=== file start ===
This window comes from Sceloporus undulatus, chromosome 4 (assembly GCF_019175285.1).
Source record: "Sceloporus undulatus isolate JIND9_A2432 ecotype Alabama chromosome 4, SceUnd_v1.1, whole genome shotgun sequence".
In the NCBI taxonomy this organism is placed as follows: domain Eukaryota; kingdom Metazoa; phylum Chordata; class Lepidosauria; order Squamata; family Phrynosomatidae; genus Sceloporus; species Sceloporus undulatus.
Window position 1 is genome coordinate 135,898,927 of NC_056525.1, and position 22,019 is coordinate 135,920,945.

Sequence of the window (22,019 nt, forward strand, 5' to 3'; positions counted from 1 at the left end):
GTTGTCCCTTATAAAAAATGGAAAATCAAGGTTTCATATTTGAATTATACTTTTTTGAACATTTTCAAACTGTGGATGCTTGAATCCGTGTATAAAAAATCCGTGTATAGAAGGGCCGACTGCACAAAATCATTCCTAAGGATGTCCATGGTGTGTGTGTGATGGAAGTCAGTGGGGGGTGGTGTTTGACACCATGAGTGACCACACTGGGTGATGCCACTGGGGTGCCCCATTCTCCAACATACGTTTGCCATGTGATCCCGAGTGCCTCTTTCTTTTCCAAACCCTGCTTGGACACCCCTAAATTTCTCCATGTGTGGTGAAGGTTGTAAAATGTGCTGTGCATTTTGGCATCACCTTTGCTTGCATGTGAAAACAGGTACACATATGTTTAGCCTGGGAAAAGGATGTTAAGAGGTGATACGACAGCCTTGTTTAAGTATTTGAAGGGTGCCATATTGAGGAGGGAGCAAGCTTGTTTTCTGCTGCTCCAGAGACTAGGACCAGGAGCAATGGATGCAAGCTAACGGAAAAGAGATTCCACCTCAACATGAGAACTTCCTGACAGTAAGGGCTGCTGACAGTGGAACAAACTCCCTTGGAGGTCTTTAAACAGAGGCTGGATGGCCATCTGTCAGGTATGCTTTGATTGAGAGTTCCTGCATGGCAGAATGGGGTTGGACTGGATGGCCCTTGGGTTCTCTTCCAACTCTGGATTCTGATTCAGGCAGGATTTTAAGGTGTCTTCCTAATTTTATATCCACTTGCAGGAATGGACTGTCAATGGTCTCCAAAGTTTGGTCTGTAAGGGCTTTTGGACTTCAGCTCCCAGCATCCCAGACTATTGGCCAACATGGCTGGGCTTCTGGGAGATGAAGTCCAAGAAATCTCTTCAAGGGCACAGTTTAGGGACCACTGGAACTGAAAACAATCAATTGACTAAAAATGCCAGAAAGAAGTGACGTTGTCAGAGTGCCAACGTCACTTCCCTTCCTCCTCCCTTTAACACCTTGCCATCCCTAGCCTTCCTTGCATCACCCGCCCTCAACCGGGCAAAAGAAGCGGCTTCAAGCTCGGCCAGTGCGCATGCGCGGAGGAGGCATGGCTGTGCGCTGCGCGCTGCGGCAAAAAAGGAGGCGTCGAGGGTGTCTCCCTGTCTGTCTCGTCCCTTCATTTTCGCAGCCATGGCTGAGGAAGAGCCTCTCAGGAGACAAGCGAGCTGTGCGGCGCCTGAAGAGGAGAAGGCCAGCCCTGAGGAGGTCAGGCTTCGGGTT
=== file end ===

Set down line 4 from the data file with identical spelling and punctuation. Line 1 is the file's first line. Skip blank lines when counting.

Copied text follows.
Window position 1 is genome coordinate 135,898,927 of NC_056525.1, and position 22,019 is coordinate 135,920,945.